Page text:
The credit for today’s united Europe should go, above all, to the Eurovision Song Contest. Just a decade after World War II, it brought the people of that continent together to celebrate their belief in love, hope and appalling pop songs.
French and German alike put aside their differences on that historic first Eurovision night in 1956.
When they voted for the Swiss entrant, Refrain, ahead of the morbid Belgian runner-up, The Drowned People of the River Seine, they were really voting for a brighter future. And once the power of music had joined the people of Europe, today’s all-encompassing European Union was but a small step away.
This year’s broadcast reaffirmed the song contest’s status as Europe’s most important political forum. Sertab Erener’s win has boosted Turkey’s chances of EU accession immeasurably, while the zero points score by Britain’s Jemini has been viewed as a condemnation of that nation’s stance on Iraq, rather than the deserved shellacking of a dreadful performance it actually was.
Again, Australians were left to jealously watch as the Europeans congratulated themselves on their shocking musical taste. (And hats off to SBS for Des Mangan’s dignified “no humour” approach to the commentary, which really showed up that sarcastic Terry Wogan.)
Sadly, the closest an Australian has been to Eurovision glory was Gina G’s appearance for Britain in 1996. And those few who remember Ooh Ah Just a Little Bit will agree that it wasn’t close at all.
With SARS and Bali, we in the Asia-Pacific have had a tough 12 months. So it’s time we, too, came together as a region and healed. We need our own Asiavision Song Contest.
After all, thanks to the karaoke craze, singing tunelessly has become the region’s preferred way to make friends. And as strange as our very own song contest would doubtless sound, there is no way it could be more unbearable than an intoxicated Japanese businessman murdering My Way.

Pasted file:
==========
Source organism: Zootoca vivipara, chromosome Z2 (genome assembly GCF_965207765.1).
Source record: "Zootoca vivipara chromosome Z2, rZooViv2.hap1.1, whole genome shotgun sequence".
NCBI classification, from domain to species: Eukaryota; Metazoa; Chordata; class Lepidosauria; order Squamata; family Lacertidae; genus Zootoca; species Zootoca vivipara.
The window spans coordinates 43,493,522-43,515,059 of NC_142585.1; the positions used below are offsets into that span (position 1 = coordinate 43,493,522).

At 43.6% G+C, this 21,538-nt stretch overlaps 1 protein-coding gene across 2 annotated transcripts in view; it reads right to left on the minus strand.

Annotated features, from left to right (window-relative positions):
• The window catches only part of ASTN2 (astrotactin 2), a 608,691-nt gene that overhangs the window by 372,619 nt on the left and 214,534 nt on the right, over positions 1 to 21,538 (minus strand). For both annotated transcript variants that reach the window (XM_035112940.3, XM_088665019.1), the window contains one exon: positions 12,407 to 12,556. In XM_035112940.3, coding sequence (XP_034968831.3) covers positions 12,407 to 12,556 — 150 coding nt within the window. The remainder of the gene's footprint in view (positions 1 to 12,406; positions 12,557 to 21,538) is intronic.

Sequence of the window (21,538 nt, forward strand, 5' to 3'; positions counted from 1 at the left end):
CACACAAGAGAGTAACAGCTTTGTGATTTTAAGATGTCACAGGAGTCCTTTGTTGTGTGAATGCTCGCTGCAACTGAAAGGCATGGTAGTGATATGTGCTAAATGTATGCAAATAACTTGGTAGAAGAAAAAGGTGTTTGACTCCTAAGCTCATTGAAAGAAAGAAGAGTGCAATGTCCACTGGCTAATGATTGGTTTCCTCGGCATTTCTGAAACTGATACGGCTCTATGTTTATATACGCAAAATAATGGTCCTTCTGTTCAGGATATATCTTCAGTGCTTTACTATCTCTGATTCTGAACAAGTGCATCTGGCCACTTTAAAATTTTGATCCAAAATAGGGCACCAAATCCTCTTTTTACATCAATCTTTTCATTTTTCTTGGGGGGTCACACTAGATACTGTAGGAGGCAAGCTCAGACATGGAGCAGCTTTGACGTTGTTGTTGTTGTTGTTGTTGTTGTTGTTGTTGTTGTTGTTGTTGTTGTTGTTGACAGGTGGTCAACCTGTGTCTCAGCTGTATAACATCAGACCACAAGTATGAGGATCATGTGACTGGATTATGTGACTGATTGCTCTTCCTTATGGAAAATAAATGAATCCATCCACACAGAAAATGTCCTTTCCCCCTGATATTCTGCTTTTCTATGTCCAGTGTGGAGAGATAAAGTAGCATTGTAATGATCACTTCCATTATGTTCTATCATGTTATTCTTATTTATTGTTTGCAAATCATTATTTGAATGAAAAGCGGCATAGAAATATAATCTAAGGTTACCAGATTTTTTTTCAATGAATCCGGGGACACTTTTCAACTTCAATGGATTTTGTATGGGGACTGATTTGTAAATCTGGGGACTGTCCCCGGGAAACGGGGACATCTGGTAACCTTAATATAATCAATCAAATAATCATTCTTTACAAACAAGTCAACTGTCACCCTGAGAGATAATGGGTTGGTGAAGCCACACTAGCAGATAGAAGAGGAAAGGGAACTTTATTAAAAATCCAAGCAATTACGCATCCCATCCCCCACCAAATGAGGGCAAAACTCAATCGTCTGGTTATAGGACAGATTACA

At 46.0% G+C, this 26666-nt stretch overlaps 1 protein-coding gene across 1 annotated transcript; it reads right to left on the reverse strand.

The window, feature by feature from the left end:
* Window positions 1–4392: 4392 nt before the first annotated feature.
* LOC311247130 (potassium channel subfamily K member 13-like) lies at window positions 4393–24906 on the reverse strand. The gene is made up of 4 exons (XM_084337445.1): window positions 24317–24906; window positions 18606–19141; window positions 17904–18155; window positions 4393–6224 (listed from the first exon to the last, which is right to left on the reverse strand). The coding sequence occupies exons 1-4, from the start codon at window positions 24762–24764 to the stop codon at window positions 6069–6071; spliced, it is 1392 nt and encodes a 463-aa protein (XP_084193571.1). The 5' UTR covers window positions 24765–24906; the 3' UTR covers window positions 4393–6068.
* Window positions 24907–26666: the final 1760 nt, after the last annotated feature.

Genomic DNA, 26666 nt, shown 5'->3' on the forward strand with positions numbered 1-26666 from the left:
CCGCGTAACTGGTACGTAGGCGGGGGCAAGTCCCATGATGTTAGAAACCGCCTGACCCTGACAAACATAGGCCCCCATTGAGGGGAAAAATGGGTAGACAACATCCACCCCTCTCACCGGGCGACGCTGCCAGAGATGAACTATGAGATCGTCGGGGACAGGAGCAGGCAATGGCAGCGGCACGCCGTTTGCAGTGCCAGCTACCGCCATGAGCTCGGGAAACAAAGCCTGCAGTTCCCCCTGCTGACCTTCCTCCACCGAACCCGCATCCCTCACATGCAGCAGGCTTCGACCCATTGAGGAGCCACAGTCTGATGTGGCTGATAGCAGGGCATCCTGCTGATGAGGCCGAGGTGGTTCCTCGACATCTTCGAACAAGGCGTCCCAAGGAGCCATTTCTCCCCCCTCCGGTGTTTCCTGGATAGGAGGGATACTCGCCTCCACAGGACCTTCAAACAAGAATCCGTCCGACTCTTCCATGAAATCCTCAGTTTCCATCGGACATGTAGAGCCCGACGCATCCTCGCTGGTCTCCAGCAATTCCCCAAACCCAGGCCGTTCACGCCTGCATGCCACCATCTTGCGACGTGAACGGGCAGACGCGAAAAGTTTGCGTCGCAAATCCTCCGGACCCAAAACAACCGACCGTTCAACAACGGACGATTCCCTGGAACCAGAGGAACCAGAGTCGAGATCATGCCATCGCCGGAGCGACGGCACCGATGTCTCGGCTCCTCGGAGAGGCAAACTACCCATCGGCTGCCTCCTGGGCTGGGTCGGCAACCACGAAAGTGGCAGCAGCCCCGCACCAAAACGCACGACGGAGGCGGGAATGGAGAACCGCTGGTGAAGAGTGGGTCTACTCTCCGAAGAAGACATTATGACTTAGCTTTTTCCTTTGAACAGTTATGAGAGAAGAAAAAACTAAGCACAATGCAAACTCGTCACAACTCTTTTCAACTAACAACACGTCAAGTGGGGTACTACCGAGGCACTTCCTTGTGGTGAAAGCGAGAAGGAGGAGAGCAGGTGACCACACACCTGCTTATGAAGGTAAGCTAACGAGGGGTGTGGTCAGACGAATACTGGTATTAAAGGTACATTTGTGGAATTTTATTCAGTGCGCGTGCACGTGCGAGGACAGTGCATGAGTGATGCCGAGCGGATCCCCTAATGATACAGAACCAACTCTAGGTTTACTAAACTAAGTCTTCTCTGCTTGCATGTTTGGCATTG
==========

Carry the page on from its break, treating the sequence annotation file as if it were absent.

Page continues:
Eurovision may have brought us such icons of kitsch as ABBA, Nana Mouskouri and Riverdance, but I believe they are nothing compared with what Asia could offer. The weird Japanese punk bands, the glamorous Bollywood dancers and the hilariously earnest Singaporean bureaucrats-to-be would blow Eurovision out of the water, while the massive sugar overload that is Hong Kong Canto-pop would make even the most bubblegummy Scandinavian popstar seem downright sour.
We’d outdo Eurovision for weirdness too – the accordion player who represented Austria this year would hardly seem bizarre at all next to a solemn Vietnamese hymn to Ho Chi Minh. And faux lesbians Tatu would be seen for the limp marketing ploy they are next to a real Aussie drag queen.
My dream may sound fanciful, but it could be realised with a snap of Rupert Murdoch’s fingers – he already owns all the pay TV in the region.
I’m thinking of Pyongyang, North Korea, for the inaugural event. Our agents could surreptitiously dismantle their nuclear program during the dress rehearsal, and the leftovers from the opulent banquets would stave off the country’s famine for months. I wouldn’t be surprised if dippy dictator Kim Jong Il himself represented the host nation – I hear he does an excellent Elvis.
An Asiavision Song Contest would substantially improve the region’s political and economic ties. It would remind us of the American culture that, thanks to Hollywood, we all share.
More importantly, it would give us a chance to all come together and celebrate a lot of hilariously awful music. After all, we gave Asia Savage Garden. It’s time they got their own back.